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Spatial Distribution of Thermal Radiation at Microwave Frequencies

George, Nicholas (1959) Spatial Distribution of Thermal Radiation at Microwave Frequencies. Caltech Antenna Laboratory Technical Report, 18. California Institute of Technology , Pasadena, CA. (Unpublished)

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Theoretical and experimental radiation patterns are given in spectral form for the thermal radiation from thin slots or heated wires having dimensions of the order of the comparison wavelength. Maxwell's equations and noise theory form the basis of the analyses in which three independent methods are used to predict a spatial distribution which exhibits interference minima and maxima. In the first, the wave equation is solved for a noise-excited transmission line which is suddenly short- and open-circuited at alternate ends. By a study of the trapped noise currents, it is found that the radiation pattern has an interference structure which is smoothed as the loss is increased. Secondly, a formula is derived for the radiation pattern of a heated wire by a computation of its absorption in an isothermal enclosure and by an application of the principle of detailed balancing. Finally, the pattern of a long thin slot is computed directly using the Leontovich-Rytov distributed source generalization of Nyquist's noise formula. Fraunhofer pattern measurements are taken for a thin slot excited by a gaseous discharge at 10,100 ± 200°K. The pattern measuring apparatus is a Dicke radiometer having the following characteristics: frequency 9200 mc/s, bandwidth to the detector 16 mc/s, modulation frequency 1000 c/s, and residual noise level 0.3 rms°K. The theory and the experiment demonstrate an interference phenomenon even though the source excitation is spatially extended and uncorrelated in time and space. The patterns are not even approximately Lambertian, e.g., a thin slot of 9.5π radians length exhibits a pattern having nine relative maxima in 180° with the maximum emission at 63° from the normal.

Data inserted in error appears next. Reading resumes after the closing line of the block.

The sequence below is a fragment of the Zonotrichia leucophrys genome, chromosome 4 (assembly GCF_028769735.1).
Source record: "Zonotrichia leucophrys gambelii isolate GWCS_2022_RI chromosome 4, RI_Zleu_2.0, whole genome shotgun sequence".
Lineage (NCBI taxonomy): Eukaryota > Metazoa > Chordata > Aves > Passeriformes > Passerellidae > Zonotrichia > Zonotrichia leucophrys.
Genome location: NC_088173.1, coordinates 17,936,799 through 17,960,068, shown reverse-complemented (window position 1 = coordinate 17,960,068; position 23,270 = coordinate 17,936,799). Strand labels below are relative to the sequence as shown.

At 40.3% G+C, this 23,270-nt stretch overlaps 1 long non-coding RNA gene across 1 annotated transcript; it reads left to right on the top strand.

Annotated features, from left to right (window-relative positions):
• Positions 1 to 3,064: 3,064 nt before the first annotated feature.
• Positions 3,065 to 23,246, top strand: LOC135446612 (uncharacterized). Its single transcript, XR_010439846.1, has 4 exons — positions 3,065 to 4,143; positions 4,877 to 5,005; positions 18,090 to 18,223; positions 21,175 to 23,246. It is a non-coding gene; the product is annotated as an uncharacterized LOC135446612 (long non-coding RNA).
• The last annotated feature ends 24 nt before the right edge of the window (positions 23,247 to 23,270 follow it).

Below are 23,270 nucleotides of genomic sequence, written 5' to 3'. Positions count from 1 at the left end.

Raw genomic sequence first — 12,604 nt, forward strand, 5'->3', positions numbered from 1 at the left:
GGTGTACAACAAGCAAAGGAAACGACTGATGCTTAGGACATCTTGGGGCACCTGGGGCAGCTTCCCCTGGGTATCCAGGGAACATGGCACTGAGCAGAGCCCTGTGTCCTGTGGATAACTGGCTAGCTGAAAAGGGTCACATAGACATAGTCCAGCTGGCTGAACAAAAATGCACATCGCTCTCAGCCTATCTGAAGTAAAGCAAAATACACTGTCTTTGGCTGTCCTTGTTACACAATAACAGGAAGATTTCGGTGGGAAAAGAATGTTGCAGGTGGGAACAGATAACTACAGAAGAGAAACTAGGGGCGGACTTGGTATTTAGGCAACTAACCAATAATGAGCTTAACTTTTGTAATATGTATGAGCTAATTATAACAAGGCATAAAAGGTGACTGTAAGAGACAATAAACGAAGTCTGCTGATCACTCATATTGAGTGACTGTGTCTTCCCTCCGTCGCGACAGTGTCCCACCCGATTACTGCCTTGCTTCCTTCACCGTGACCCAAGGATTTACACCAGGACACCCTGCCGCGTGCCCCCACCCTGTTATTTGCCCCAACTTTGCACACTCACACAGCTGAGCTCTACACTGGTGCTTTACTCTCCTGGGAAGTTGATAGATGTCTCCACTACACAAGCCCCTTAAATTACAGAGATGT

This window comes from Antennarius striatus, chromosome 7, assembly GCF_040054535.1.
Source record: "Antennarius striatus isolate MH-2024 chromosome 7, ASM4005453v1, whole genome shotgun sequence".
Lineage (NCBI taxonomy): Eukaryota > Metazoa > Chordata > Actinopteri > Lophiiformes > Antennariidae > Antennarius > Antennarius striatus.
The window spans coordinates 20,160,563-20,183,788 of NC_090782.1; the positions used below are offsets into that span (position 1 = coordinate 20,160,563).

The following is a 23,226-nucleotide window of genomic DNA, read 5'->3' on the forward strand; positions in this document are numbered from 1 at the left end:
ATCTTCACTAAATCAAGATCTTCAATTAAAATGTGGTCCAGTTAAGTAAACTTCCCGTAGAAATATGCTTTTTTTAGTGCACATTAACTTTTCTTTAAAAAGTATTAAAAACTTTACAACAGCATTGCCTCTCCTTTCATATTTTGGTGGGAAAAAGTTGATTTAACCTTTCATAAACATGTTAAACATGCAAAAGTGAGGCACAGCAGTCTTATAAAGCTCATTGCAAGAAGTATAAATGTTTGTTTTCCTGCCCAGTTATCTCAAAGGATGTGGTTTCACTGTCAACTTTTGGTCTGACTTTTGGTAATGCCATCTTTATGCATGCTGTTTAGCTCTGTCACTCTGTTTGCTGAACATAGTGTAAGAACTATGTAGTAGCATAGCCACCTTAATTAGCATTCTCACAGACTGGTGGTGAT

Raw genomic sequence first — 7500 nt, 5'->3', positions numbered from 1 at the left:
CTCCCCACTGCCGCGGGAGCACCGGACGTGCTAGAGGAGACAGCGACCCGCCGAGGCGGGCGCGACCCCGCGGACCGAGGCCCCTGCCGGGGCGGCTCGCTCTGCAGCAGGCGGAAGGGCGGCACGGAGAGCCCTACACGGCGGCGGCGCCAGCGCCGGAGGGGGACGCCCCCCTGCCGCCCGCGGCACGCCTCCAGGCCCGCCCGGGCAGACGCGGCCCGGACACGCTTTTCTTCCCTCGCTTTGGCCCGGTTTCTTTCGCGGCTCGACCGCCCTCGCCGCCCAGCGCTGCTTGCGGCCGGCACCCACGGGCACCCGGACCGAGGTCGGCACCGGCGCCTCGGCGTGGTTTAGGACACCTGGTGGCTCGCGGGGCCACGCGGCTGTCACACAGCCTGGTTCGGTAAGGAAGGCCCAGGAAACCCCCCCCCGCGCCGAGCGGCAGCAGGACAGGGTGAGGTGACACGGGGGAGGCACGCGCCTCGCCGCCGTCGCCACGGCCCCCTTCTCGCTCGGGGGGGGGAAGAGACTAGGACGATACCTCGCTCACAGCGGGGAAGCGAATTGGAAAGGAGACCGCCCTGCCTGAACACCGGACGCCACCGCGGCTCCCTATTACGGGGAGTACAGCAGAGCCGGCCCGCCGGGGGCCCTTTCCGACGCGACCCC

Item Type:Report or Paper (Technical Report)
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Additional Information:Research supported by the U. S. Air Force Office of Scientific Research. The author wishes to express his indebtedness to his advisor, Professor C. H. Papas, for his helpful suggestions, his stimulating criticisms, and his encouragement throughout all phases of this investigation. The author wishes to acknowledge the following helpful discussions of specific topics. Mr. G. D. Boyd, on gaseous discharge tubes Mr. H. H. Kuehl, on antenna theory Professor R. V. Langmuir, on experimental techniques Professor T. Lauritsen, on thermal radiation Professor H. C. Martel, on noise theory Dr. G. F. Smith, on experimental techniques Dr. G. J. Stanley, on radiometer design Mr. C. H. Wilcox, on noise theory. Thanks are also extended to a colleague, H. Feiveson, who read the manuscript; Miss Benita von Klingspor, who prepared the figures; and Mrs. Ruth Stratton, who typed the text. The author is grateful for the generous financial support afforded him under the Howard Hughes Fellowship Program of the Hughes Aircraft Company.
Group:Caltech Antenna Laboratory
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Air Force Office of Scientific Research (AFOSR)UNSPECIFIED
Hughes Aircraft CompanyUNSPECIFIED
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ASTIAAD 217 179
Series Name:Caltech Antenna Laboratory Technical Report
Issue or Number:18
Record Number:CaltechAUTHORS:20191010-160710398
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Usage Policy:No commercial reproduction, distribution, display or performance rights in this work are provided.
ID Code:99228
Deposited By: Melissa Ray
Deposited On:11 Oct 2019 17:06
Last Modified:22 Sep 2020 22:51

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